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BREAKING NEWS: Artillery firing on Korea border

A South Korean soldier walks by displays of mock North Korea's Scud-B missile, back right, and other South Korean missiles at Korea War Memorial Museum in Seoul, South Korea, Tuesday, Nov. 23, 2010. North Korea shot dozens of rounds of artillery onto a populated South Korean island near their disputed western border Tuesday, military officials said, setting buildings on fire and prompting South Korea to return fire and scramble fighter jets.
 South Korea returns fire after North Korea fired artillery shells onto South Korean island near disputed western border.

(November 23, Soull, Sri Lanka Guardian) North Korea has fired dozens of artillery shells onto a South Korean island, killing at least one person and triggering an exchange of fire as southern armed forces went on their highest state of alert.

In what appeared to be one of the most serious border incidents since the 1950-53 war, South Korea's government convened in an underground war room during the incident on Tuesday.

South Korea said it has scrambled F-16 fighter jets to assess the situation on Yeonpyeong island.

The firing came after North Korea's disclosure of an apparently operational uranium enrichment programme - a potential way of building a nuclear bomb - which is causing serious alarm for the United States and its allies.

Some 50 North Korean shells landed on the South Korean border island of Yeonpyeong near the tense Yellow Sea border, damaging dozens of houses and sending plumes of thick smoke into the air, YTN television reported.

Naval exercise

Steve Chao, Al Jazeera's Seoul-based correspondent, said that the island is the base of South Korea's second fleet that has been attacked by North Korea in the past.


"There was a joint South Korea-US naval exercise in the area yesterday," our correspondent said.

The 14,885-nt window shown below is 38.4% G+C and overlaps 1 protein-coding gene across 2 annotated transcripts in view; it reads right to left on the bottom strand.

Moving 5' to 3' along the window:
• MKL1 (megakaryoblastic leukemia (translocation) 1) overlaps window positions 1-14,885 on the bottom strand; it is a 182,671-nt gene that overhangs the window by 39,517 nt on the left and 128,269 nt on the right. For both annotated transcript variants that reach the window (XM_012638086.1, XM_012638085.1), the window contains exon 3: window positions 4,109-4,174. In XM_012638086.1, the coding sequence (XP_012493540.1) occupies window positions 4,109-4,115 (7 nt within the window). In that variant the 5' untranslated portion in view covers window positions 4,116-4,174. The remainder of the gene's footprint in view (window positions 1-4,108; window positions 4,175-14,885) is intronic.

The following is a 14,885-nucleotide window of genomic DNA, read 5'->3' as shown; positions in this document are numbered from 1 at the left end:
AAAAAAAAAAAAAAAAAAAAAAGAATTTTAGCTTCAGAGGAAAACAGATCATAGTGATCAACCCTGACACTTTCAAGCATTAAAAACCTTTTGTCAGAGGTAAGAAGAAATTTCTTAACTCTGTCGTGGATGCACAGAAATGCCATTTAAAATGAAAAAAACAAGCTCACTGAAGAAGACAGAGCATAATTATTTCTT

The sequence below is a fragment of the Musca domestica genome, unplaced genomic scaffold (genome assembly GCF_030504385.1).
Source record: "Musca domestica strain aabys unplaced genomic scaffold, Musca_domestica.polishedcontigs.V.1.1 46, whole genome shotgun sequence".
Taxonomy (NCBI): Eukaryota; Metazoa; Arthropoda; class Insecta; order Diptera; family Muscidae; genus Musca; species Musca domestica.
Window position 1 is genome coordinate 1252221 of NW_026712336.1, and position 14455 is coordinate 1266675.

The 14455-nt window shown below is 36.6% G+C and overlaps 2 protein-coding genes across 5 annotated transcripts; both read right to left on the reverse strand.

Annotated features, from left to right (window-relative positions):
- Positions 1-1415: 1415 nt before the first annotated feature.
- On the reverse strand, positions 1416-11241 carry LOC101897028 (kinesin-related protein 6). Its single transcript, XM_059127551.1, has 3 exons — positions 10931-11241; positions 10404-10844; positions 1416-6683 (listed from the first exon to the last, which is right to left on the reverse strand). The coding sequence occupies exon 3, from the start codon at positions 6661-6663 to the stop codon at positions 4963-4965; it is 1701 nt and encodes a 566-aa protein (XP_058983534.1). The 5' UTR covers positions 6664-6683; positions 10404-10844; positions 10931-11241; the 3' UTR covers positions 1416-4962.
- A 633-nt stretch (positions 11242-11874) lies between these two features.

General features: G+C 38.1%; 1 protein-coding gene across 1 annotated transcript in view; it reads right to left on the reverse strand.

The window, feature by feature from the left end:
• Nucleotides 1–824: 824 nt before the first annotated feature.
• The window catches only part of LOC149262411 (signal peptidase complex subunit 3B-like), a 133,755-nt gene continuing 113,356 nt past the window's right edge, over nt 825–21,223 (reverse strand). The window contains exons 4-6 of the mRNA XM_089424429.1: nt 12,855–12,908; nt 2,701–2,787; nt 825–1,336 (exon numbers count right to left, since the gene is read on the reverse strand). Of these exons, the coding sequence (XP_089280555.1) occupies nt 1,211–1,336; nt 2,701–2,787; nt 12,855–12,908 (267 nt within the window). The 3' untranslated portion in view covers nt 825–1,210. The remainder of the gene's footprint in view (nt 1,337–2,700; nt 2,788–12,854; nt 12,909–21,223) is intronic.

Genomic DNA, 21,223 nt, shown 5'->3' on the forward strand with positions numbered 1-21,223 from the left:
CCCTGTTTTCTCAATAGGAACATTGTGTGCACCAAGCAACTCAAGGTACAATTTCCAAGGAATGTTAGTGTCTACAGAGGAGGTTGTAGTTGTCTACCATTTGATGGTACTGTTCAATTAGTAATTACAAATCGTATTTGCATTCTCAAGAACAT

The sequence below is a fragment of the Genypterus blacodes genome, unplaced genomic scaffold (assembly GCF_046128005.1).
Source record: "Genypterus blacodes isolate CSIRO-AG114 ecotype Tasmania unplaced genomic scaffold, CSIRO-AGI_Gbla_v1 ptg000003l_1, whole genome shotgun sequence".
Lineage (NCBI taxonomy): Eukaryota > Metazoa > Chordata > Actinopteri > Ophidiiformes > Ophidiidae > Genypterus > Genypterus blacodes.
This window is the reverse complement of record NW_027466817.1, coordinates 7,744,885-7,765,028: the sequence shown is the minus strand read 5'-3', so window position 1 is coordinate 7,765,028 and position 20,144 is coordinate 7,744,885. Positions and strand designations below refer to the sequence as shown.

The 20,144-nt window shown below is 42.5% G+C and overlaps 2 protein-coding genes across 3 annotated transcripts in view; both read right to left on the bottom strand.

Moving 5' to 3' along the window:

One South Korean Marine, who was part of a contingent based permanently on Yeonpyeong Island, was killed, the military said.

The military said 13 Marines were injured and YTN said two civilians were also hurt.

"A North Korean artillery unit staged an illegal firing provocation at 2:34 pm (0534 GMT) and South Korean troops fired back immediately in self-defence," a ministry spokesman said.

"A Class-A military alert issued for battle situations has been imposed immediately," the spokesman said.

Lee Jong-Sik, an island resident, told YTN: "At least 10 houses are burning. I can't see clearly for the smoke. The hillsides are also on fire. We were told by loudspeakers to flee our homes."

Yeonpyeong lies just south of the border declared by United Nations forces after the inconclusive war six decades ago, but north of the sea border declared by Pyongyang.

The Yellow Sea border was the scene of deadly naval clashes in 1999, 2002 and last November.

Tensions have been acute since the sinking of a South Korean warship in March, which Seoul says was the result of a North Korean torpedo attack. Pyongyang has angrily rejected the charge.

In late October, North and South Korean troops exchanged fire across their Cold War border, coinciding with a state of high alert for the South's military in the buildup to the G20 summit of world leaders in Seoul earlier this month.

High tension

Lee Myung-Bak, the South Korean president, convened an emergency security meeting in response to the latest incident, a presidential spokesman said.

"He is now in an underground war room to discuss possible responses with ministers of related agencies and national security advisers.”



Lee urged the officials to "handle it (the situation) well to prevent further escalation", the spokesman said.

The firing comes after Kim Jong-Un, the little-known youngest son of Kim Jong-Il, was officially recognised as number two in North Korea's political system, clouding outsiders' view of its military and nuclear intentions.

The new crisis erupted as a US special envoy headed to China on Tuesday to seek its help in curbing North Korea's new nuclear project, revealed to US experts who described a sophisticated programme to enrich uranium.

Stephen Bosworth has also visited South Korea and Japan this week to discuss the disclosure, which US officials say would allow the isolated North to build new atomic bombs.

Bosworth, speaking in Tokyo, ruled out a resumption of stalled six-nation talks - aimed at disarming the North of nuclear weaponry in return for aid and other concessions - while work continues on the enrichment programme.

China chairs the talks and is also the North's sole major ally and economic prop. It has come under pressure to play a leading role in resolving the latest nuclear dispute.


Concern in China

China appealed for the six-party talks to resume after the new revelations, and expressed concern over Tuesday's cross-border firing.

"We have taken note of the relevant report and we express concern over the situation," Hong Lei, a foreign ministry spokesman, said.

"We hope the relevant parties do more to contribute to peace and stability on the Korean peninsula," he said. Russia also warned against an escalation of tensions on the peninsula.

Source: Al Jazeera and agencies

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